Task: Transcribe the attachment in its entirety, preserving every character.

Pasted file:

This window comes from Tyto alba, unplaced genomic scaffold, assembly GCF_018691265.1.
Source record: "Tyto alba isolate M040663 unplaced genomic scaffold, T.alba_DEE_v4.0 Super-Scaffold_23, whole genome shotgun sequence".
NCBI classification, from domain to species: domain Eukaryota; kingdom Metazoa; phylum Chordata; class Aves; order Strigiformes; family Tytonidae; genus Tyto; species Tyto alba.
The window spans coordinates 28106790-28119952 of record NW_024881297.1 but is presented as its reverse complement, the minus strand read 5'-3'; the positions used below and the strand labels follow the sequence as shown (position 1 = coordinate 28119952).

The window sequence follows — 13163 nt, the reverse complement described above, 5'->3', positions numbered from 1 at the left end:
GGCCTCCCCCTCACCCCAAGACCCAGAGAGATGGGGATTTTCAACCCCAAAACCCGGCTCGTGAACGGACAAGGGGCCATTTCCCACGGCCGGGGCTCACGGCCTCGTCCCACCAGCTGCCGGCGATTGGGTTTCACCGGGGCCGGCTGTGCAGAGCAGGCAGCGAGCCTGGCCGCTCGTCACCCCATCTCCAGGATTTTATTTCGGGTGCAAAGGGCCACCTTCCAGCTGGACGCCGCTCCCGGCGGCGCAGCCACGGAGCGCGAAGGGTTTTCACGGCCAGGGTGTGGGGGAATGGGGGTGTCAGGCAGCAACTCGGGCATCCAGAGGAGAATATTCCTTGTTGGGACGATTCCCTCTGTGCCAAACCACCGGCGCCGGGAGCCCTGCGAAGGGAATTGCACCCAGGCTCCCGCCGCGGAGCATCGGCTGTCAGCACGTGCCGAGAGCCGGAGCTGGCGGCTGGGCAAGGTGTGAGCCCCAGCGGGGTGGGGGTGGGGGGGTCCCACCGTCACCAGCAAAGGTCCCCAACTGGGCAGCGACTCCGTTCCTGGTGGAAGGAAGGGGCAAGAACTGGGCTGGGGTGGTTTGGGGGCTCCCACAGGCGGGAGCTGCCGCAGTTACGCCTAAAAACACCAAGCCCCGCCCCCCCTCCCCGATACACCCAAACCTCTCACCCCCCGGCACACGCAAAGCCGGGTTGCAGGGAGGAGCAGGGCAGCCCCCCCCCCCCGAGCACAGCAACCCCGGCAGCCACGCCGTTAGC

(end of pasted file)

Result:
This window comes from Tyto alba, unplaced genomic scaffold, assembly GCF_018691265.1.
Source record: "Tyto alba isolate M040663 unplaced genomic scaffold, T.alba_DEE_v4.0 Super-Scaffold_23, whole genome shotgun sequence".
NCBI classification, from domain to species: domain Eukaryota; kingdom Metazoa; phylum Chordata; class Aves; order Strigiformes; family Tytonidae; genus Tyto; species Tyto alba.
The window spans coordinates 28106790-28119952 of record NW_024881297.1 but is presented as its reverse complement, the minus strand read 5'-3'; the positions used below and the strand labels follow the sequence as shown (position 1 = coordinate 28119952).

The window sequence follows — 13163 nt, the reverse complement described above, 5'->3', positions numbered from 1 at the left end:
GGCCTCCCCCTCACCCCAAGACCCAGAGAGATGGGGATTTTCAACCCCAAAACCCGGCTCGTGAACGGACAAGGGGCCATTTCCCACGGCCGGGGCTCACGGCCTCGTCCCACCAGCTGCCGGCGATTGGGTTTCACCGGGGCCGGCTGTGCAGAGCAGGCAGCGAGCCTGGCCGCTCGTCACCCCATCTCCAGGATTTTATTTCGGGTGCAAAGGGCCACCTTCCAGCTGGACGCCGCTCCCGGCGGCGCAGCCACGGAGCGCGAAGGGTTTTCACGGCCAGGGTGTGGGGGAATGGGGGTGTCAGGCAGCAACTCGGGCATCCAGAGGAGAATATTCCTTGTTGGGACGATTCCCTCTGTGCCAAACCACCGGCGCCGGGAGCCCTGCGAAGGGAATTGCACCCAGGCTCCCGCCGCGGAGCATCGGCTGTCAGCACGTGCCGAGAGCCGGAGCTGGCGGCTGGGCAAGGTGTGAGCCCCAGCGGGGTGGGGGTGGGGGGGTCCCACCGTCACCAGCAAAGGTCCCCAACTGGGCAGCGACTCCGTTCCTGGTGGAAGGAAGGGGCAAGAACTGGGCTGGGGTGGTTTGGGGGCTCCCACAGGCGGGAGCTGCCGCAGTTACGCCTAAAAACACCAAGCCCCGCCCCCCCTCCCCGATACACCCAAACCTCTCACCCCCCGGCACACGCAAAGCCGGGTTGCAGGGAGGAGCAGGGCAGCCCCCCCCCCCCGAGCACAGCAACCCCGGCAGCCACGCCGTTAGC